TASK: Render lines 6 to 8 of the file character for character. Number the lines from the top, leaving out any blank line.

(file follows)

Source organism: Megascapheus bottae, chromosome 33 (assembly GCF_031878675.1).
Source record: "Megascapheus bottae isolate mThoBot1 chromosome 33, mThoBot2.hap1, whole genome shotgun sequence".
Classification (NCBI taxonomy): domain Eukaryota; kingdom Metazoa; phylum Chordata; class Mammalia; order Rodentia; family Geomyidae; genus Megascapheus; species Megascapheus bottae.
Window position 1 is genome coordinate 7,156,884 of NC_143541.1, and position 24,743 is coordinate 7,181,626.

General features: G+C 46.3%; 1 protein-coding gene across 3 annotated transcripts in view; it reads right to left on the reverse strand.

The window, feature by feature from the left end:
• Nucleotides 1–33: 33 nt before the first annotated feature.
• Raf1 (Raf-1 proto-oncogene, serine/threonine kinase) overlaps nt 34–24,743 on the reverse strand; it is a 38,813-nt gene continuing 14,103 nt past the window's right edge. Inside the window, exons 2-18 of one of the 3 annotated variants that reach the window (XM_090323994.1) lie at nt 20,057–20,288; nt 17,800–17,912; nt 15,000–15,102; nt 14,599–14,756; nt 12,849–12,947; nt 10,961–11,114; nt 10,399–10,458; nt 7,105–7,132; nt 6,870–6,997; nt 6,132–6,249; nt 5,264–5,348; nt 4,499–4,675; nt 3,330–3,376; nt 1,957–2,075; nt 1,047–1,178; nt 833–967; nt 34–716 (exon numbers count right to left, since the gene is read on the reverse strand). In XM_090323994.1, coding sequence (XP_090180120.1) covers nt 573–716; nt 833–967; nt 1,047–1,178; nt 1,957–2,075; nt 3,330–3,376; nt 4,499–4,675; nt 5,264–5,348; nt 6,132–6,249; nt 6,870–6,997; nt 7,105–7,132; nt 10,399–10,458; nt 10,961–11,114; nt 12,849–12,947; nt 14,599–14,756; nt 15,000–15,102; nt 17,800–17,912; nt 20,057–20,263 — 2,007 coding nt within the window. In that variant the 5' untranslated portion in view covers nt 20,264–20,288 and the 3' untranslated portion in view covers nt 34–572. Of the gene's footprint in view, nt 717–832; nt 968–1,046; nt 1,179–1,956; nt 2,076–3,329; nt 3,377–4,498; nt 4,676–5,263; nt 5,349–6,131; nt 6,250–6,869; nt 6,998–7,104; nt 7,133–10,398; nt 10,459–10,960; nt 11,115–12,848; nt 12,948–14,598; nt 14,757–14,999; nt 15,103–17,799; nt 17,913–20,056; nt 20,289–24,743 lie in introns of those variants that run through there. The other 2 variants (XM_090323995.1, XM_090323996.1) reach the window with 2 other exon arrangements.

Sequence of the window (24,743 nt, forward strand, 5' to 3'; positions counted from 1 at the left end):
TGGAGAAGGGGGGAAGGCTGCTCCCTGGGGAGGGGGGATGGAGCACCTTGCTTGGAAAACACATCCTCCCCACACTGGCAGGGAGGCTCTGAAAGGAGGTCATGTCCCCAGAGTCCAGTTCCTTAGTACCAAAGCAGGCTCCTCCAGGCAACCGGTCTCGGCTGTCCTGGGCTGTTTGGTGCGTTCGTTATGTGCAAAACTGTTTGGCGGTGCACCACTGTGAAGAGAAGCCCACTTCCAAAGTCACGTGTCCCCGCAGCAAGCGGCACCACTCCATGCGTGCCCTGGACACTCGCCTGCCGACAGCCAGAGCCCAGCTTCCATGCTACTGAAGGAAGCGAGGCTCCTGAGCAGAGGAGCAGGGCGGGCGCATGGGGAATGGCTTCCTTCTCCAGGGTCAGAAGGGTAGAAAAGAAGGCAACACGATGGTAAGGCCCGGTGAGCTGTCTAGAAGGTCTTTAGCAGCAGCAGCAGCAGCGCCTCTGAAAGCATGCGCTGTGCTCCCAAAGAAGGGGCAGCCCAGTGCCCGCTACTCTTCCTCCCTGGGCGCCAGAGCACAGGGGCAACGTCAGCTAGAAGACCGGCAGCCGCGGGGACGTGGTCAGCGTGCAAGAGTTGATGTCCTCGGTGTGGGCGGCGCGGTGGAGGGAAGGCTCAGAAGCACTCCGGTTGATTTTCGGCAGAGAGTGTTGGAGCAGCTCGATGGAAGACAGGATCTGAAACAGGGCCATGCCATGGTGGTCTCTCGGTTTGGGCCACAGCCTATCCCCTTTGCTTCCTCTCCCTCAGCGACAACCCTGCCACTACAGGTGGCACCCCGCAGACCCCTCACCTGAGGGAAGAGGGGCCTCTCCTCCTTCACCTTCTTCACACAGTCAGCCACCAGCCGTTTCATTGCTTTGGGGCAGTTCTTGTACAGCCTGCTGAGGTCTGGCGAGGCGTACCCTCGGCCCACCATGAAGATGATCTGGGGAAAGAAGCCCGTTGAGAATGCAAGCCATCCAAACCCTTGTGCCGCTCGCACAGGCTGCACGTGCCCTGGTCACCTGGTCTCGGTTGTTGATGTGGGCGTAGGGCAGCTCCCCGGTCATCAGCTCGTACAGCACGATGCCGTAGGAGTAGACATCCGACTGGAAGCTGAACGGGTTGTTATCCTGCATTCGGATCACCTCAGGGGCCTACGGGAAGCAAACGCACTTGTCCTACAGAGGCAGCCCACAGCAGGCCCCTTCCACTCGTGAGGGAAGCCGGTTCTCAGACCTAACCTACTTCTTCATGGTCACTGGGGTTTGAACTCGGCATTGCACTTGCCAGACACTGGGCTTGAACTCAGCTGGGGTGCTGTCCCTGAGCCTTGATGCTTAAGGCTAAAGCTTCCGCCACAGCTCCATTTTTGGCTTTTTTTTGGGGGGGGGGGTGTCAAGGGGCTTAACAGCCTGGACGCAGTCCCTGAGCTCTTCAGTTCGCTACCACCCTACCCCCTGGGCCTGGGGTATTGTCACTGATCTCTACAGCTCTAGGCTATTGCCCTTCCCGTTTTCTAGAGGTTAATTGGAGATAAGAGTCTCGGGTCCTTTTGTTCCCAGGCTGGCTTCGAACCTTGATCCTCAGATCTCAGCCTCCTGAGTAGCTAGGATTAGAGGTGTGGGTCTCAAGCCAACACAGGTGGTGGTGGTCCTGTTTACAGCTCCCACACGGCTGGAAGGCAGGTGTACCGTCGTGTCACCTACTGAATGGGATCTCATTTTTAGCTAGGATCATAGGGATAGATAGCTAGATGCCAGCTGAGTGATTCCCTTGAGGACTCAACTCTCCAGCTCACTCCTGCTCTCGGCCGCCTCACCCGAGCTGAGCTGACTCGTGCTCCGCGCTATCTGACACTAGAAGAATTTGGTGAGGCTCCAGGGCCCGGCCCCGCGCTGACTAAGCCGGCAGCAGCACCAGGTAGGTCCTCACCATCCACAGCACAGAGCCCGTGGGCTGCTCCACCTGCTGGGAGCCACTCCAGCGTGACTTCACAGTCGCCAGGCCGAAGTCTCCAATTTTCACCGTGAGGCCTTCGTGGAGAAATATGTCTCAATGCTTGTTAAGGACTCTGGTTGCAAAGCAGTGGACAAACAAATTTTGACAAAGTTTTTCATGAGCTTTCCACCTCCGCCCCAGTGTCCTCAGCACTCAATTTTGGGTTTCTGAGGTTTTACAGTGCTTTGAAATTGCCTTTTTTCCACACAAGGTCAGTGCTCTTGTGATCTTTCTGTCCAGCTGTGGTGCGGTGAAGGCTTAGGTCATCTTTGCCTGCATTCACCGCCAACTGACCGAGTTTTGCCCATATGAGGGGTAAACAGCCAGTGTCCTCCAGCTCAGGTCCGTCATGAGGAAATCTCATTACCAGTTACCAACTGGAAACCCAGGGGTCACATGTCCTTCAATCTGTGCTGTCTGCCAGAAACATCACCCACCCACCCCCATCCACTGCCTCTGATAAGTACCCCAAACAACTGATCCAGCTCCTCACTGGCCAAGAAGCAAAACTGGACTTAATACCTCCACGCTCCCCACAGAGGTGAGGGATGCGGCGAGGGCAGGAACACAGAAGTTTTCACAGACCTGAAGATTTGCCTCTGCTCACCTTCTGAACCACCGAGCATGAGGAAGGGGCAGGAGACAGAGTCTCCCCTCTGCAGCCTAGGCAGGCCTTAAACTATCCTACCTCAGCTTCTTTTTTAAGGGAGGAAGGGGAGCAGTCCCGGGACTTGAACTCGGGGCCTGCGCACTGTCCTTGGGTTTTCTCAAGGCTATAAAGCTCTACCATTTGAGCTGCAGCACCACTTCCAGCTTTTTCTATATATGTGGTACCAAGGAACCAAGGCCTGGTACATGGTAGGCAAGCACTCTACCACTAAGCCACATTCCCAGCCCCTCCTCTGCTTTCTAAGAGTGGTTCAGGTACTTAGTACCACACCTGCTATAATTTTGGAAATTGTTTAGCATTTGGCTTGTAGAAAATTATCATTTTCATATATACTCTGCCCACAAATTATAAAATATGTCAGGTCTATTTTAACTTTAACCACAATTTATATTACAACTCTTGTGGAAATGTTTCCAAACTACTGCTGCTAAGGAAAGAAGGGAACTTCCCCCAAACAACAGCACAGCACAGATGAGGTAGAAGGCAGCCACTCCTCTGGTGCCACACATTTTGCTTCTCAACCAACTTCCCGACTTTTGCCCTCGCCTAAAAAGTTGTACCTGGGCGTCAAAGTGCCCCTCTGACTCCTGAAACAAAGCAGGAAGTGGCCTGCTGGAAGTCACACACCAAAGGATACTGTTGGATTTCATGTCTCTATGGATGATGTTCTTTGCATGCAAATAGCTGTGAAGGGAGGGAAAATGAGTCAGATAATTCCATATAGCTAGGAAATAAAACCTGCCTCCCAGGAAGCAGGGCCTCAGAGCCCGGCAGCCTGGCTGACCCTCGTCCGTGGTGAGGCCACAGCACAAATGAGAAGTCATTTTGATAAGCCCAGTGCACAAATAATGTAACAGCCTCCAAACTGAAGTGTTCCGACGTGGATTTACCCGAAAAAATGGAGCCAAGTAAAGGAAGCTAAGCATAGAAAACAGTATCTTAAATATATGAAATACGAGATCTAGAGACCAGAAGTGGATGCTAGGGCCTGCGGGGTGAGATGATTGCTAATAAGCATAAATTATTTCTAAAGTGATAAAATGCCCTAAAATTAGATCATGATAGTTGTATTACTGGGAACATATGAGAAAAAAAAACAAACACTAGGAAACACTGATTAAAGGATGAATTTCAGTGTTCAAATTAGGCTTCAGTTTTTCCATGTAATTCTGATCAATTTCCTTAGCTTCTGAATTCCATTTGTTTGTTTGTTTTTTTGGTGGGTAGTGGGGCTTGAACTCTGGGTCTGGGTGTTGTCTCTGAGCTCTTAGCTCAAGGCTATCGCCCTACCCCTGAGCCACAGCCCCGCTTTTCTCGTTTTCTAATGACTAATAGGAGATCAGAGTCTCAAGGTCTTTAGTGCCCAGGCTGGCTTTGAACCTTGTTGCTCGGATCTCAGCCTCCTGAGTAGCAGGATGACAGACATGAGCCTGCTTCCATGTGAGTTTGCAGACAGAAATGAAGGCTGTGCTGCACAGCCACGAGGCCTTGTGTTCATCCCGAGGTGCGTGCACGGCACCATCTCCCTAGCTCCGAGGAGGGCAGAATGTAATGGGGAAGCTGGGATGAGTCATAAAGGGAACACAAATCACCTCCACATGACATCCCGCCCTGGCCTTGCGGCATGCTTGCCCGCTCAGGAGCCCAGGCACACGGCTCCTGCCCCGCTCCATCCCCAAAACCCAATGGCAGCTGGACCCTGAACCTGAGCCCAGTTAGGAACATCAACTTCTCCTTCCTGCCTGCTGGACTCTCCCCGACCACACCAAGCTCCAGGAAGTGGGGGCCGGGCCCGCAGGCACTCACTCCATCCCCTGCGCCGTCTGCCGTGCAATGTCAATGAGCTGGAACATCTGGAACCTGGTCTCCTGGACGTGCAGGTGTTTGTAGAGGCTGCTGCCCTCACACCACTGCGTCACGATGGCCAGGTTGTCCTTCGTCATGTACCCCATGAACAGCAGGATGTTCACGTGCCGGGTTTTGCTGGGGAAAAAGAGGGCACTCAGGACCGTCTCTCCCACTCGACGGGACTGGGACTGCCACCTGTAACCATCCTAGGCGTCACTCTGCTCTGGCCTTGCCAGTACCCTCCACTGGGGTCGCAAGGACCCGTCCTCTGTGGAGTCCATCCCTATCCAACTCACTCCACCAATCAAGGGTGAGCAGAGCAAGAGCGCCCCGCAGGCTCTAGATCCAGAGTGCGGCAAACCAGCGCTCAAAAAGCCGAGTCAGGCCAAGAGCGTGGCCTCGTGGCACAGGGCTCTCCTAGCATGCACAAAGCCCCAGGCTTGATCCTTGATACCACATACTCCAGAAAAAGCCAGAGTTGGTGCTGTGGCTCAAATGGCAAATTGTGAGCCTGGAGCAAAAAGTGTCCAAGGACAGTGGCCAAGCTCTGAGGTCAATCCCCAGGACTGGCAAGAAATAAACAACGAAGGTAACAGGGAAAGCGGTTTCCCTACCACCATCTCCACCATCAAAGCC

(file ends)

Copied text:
The window, feature by feature from the left end:
• Nucleotides 1–33: 33 nt before the first annotated feature.
• Raf1 (Raf-1 proto-oncogene, serine/threonine kinase) overlaps nt 34–24,743 on the reverse strand; it is a 38,813-nt gene continuing 14,103 nt past the window's right edge. Inside the window, exons 2-18 of one of the 3 annotated variants that reach the window (XM_090323994.1) lie at nt 20,057–20,288; nt 17,800–17,912; nt 15,000–15,102; nt 14,599–14,756; nt 12,849–12,947; nt 10,961–11,114; nt 10,399–10,458; nt 7,105–7,132; nt 6,870–6,997; nt 6,132–6,249; nt 5,264–5,348; nt 4,499–4,675; nt 3,330–3,376; nt 1,957–2,075; nt 1,047–1,178; nt 833–967; nt 34–716 (exon numbers count right to left, since the gene is read on the reverse strand). In XM_090323994.1, coding sequence (XP_090180120.1) covers nt 573–716; nt 833–967; nt 1,047–1,178; nt 1,957–2,075; nt 3,330–3,376; nt 4,499–4,675; nt 5,264–5,348; nt 6,132–6,249; nt 6,870–6,997; nt 7,105–7,132; nt 10,399–10,458; nt 10,961–11,114; nt 12,849–12,947; nt 14,599–14,756; nt 15,000–15,102; nt 17,800–17,912; nt 20,057–20,263 — 2,007 coding nt within the window. In that variant the 5' untranslated portion in view covers nt 20,264–20,288 and the 3' untranslated portion in view covers nt 34–572. Of the gene's footprint in view, nt 717–832; nt 968–1,046; nt 1,179–1,956; nt 2,076–3,329; nt 3,377–4,498; nt 4,676–5,263; nt 5,349–6,131; nt 6,250–6,869; nt 6,998–7,104; nt 7,133–10,398; nt 10,459–10,960; nt 11,115–12,848; nt 12,948–14,598; nt 14,757–14,999; nt 15,103–17,799; nt 17,913–20,056; nt 20,289–24,743 lie in introns of those variants that run through there. The other 2 variants (XM_090323995.1, XM_090323996.1) reach the window with 2 other exon arrangements.